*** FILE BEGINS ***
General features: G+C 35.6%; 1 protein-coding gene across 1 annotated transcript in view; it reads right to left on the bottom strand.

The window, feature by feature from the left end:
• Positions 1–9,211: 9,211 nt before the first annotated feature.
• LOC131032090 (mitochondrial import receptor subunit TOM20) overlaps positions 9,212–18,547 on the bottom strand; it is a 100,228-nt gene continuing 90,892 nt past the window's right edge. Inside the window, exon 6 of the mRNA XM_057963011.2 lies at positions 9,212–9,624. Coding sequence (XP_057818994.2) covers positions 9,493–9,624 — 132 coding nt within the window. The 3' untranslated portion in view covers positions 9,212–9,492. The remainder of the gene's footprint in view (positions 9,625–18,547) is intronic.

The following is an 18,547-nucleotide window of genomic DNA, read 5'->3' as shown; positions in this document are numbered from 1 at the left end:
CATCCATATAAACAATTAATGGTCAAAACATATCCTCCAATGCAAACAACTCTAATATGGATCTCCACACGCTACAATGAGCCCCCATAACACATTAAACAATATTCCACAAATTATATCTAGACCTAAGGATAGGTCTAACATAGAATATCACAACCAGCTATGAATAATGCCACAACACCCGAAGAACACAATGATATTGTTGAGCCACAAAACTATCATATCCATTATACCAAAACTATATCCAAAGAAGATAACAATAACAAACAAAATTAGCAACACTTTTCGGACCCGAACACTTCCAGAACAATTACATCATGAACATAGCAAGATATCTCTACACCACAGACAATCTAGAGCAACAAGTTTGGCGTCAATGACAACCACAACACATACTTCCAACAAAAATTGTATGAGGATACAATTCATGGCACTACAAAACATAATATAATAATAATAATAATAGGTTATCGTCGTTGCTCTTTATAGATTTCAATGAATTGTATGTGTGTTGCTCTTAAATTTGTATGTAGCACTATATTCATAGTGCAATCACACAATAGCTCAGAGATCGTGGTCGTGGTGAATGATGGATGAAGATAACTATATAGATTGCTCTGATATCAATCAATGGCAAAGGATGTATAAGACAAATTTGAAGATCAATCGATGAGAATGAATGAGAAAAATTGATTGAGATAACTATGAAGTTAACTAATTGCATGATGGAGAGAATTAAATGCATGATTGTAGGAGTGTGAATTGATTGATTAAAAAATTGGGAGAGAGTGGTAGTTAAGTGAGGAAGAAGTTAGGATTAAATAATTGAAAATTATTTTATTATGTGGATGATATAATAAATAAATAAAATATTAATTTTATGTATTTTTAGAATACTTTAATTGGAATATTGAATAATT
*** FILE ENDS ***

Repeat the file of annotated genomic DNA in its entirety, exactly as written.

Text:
General features: G+C 35.6%; 1 protein-coding gene across 1 annotated transcript in view; it reads right to left on the bottom strand.

The window, feature by feature from the left end:
• Positions 1–9,211: 9,211 nt before the first annotated feature.
• LOC131032090 (mitochondrial import receptor subunit TOM20) overlaps positions 9,212–18,547 on the bottom strand; it is a 100,228-nt gene continuing 90,892 nt past the window's right edge. Inside the window, exon 6 of the mRNA XM_057963011.2 lies at positions 9,212–9,624. Coding sequence (XP_057818994.2) covers positions 9,493–9,624 — 132 coding nt within the window. The 3' untranslated portion in view covers positions 9,212–9,492. The remainder of the gene's footprint in view (positions 9,625–18,547) is intronic.

The following is an 18,547-nucleotide window of genomic DNA, read 5'->3' as shown; positions in this document are numbered from 1 at the left end:
CATCCATATAAACAATTAATGGTCAAAACATATCCTCCAATGCAAACAACTCTAATATGGATCTCCACACGCTACAATGAGCCCCCATAACACATTAAACAATATTCCACAAATTATATCTAGACCTAAGGATAGGTCTAACATAGAATATCACAACCAGCTATGAATAATGCCACAACACCCGAAGAACACAATGATATTGTTGAGCCACAAAACTATCATATCCATTATACCAAAACTATATCCAAAGAAGATAACAATAACAAACAAAATTAGCAACACTTTTCGGACCCGAACACTTCCAGAACAATTACATCATGAACATAGCAAGATATCTCTACACCACAGACAATCTAGAGCAACAAGTTTGGCGTCAATGACAACCACAACACATACTTCCAACAAAAATTGTATGAGGATACAATTCATGGCACTACAAAACATAATATAATAATAATAATAATAGGTTATCGTCGTTGCTCTTTATAGATTTCAATGAATTGTATGTGTGTTGCTCTTAAATTTGTATGTAGCACTATATTCATAGTGCAATCACACAATAGCTCAGAGATCGTGGTCGTGGTGAATGATGGATGAAGATAACTATATAGATTGCTCTGATATCAATCAATGGCAAAGGATGTATAAGACAAATTTGAAGATCAATCGATGAGAATGAATGAGAAAAATTGATTGAGATAACTATGAAGTTAACTAATTGCATGATGGAGAGAATTAAATGCATGATTGTAGGAGTGTGAATTGATTGATTAAAAAATTGGGAGAGAGTGGTAGTTAAGTGAGGAAGAAGTTAGGATTAAATAATTGAAAATTATTTTATTATGTGGATGATATAATAAATAAATAAAATATTAATTTTATGTATTTTTAGAATACTTTAATTGGAATATTGAATAATT